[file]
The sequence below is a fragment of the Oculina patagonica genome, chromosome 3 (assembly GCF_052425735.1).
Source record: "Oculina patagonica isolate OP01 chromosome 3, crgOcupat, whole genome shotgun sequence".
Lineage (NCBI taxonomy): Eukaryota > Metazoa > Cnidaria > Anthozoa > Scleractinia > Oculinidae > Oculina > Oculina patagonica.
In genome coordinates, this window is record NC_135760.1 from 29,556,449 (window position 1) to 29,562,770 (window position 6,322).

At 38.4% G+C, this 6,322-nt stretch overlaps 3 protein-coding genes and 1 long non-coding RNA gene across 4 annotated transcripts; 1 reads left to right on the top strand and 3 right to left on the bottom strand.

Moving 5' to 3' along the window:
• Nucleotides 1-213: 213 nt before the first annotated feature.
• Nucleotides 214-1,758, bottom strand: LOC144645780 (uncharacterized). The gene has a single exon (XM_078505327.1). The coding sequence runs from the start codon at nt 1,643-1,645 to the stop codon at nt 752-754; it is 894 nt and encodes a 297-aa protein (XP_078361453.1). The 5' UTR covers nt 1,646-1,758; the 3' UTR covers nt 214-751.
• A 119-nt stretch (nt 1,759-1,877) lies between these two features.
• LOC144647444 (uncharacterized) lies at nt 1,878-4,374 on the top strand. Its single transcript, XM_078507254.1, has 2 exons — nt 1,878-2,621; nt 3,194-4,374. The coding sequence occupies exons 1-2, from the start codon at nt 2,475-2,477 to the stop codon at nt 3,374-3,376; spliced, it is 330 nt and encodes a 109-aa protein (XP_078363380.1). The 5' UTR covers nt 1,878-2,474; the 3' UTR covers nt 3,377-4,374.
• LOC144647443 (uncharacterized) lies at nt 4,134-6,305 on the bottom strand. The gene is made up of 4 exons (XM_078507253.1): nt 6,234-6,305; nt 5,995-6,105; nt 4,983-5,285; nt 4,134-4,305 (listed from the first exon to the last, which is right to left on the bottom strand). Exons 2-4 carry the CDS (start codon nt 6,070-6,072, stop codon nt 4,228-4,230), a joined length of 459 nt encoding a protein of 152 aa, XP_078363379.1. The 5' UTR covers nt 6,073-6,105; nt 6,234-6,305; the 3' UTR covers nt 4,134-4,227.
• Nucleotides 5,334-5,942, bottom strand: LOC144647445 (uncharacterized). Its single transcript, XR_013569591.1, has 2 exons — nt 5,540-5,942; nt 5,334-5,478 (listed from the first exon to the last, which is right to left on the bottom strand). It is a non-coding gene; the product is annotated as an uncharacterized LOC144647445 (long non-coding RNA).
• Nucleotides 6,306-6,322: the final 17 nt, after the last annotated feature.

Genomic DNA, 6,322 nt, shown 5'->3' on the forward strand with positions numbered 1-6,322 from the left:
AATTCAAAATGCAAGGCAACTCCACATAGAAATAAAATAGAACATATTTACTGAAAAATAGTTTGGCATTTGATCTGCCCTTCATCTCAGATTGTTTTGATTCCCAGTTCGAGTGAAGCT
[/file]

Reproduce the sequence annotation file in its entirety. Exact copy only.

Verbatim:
The sequence below is a fragment of the Oculina patagonica genome, chromosome 3 (assembly GCF_052425735.1).
Source record: "Oculina patagonica isolate OP01 chromosome 3, crgOcupat, whole genome shotgun sequence".
Lineage (NCBI taxonomy): Eukaryota > Metazoa > Cnidaria > Anthozoa > Scleractinia > Oculinidae > Oculina > Oculina patagonica.
In genome coordinates, this window is record NC_135760.1 from 29,556,449 (window position 1) to 29,562,770 (window position 6,322).

At 38.4% G+C, this 6,322-nt stretch overlaps 3 protein-coding genes and 1 long non-coding RNA gene across 4 annotated transcripts; 1 reads left to right on the top strand and 3 right to left on the bottom strand.

Moving 5' to 3' along the window:
• Nucleotides 1-213: 213 nt before the first annotated feature.
• Nucleotides 214-1,758, bottom strand: LOC144645780 (uncharacterized). The gene has a single exon (XM_078505327.1). The coding sequence runs from the start codon at nt 1,643-1,645 to the stop codon at nt 752-754; it is 894 nt and encodes a 297-aa protein (XP_078361453.1). The 5' UTR covers nt 1,646-1,758; the 3' UTR covers nt 214-751.
• A 119-nt stretch (nt 1,759-1,877) lies between these two features.
• LOC144647444 (uncharacterized) lies at nt 1,878-4,374 on the top strand. Its single transcript, XM_078507254.1, has 2 exons — nt 1,878-2,621; nt 3,194-4,374. The coding sequence occupies exons 1-2, from the start codon at nt 2,475-2,477 to the stop codon at nt 3,374-3,376; spliced, it is 330 nt and encodes a 109-aa protein (XP_078363380.1). The 5' UTR covers nt 1,878-2,474; the 3' UTR covers nt 3,377-4,374.
• LOC144647443 (uncharacterized) lies at nt 4,134-6,305 on the bottom strand. The gene is made up of 4 exons (XM_078507253.1): nt 6,234-6,305; nt 5,995-6,105; nt 4,983-5,285; nt 4,134-4,305 (listed from the first exon to the last, which is right to left on the bottom strand). Exons 2-4 carry the CDS (start codon nt 6,070-6,072, stop codon nt 4,228-4,230), a joined length of 459 nt encoding a protein of 152 aa, XP_078363379.1. The 5' UTR covers nt 6,073-6,105; nt 6,234-6,305; the 3' UTR covers nt 4,134-4,227.
• Nucleotides 5,334-5,942, bottom strand: LOC144647445 (uncharacterized). Its single transcript, XR_013569591.1, has 2 exons — nt 5,540-5,942; nt 5,334-5,478 (listed from the first exon to the last, which is right to left on the bottom strand). It is a non-coding gene; the product is annotated as an uncharacterized LOC144647445 (long non-coding RNA).
• Nucleotides 6,306-6,322: the final 17 nt, after the last annotated feature.

Genomic DNA, 6,322 nt, shown 5'->3' on the forward strand with positions numbered 1-6,322 from the left:
AATTCAAAATGCAAGGCAACTCCACATAGAAATAAAATAGAACATATTTACTGAAAAATAGTTTGGCATTTGATCTGCCCTTCATCTCAGATTGTTTTGATTCCCAGTTCGAGTGAAGCT